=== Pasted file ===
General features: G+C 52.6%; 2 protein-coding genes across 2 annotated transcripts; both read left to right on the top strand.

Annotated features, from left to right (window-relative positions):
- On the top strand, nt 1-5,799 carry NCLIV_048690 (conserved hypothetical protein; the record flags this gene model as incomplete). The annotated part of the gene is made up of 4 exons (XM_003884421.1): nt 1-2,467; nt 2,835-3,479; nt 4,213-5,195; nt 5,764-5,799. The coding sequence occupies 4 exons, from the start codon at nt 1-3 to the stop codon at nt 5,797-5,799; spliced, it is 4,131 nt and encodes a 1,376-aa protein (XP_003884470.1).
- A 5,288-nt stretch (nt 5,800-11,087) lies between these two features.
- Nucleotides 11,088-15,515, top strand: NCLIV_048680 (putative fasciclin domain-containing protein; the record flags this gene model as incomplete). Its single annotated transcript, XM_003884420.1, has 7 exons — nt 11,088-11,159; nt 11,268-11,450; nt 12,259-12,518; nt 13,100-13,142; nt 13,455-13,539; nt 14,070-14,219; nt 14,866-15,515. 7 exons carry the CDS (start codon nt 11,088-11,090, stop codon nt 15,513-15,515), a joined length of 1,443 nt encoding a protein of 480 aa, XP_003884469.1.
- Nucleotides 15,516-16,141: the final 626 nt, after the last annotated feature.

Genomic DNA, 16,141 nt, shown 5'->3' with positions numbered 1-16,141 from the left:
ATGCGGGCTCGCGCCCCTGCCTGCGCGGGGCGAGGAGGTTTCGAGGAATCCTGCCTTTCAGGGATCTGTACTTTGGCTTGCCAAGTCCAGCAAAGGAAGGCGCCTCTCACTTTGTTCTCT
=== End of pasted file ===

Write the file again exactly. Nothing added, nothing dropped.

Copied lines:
General features: G+C 52.6%; 2 protein-coding genes across 2 annotated transcripts; both read left to right on the top strand.

Annotated features, from left to right (window-relative positions):
- On the top strand, nt 1-5,799 carry NCLIV_048690 (conserved hypothetical protein; the record flags this gene model as incomplete). The annotated part of the gene is made up of 4 exons (XM_003884421.1): nt 1-2,467; nt 2,835-3,479; nt 4,213-5,195; nt 5,764-5,799. The coding sequence occupies 4 exons, from the start codon at nt 1-3 to the stop codon at nt 5,797-5,799; spliced, it is 4,131 nt and encodes a 1,376-aa protein (XP_003884470.1).
- A 5,288-nt stretch (nt 5,800-11,087) lies between these two features.
- Nucleotides 11,088-15,515, top strand: NCLIV_048680 (putative fasciclin domain-containing protein; the record flags this gene model as incomplete). Its single annotated transcript, XM_003884420.1, has 7 exons — nt 11,088-11,159; nt 11,268-11,450; nt 12,259-12,518; nt 13,100-13,142; nt 13,455-13,539; nt 14,070-14,219; nt 14,866-15,515. 7 exons carry the CDS (start codon nt 11,088-11,090, stop codon nt 15,513-15,515), a joined length of 1,443 nt encoding a protein of 480 aa, XP_003884469.1.
- Nucleotides 15,516-16,141: the final 626 nt, after the last annotated feature.

Genomic DNA, 16,141 nt, shown 5'->3' with positions numbered 1-16,141 from the left:
ATGCGGGCTCGCGCCCCTGCCTGCGCGGGGCGAGGAGGTTTCGAGGAATCCTGCCTTTCAGGGATCTGTACTTTGGCTTGCCAAGTCCAGCAAAGGAAGGCGCCTCTCACTTTGTTCTCT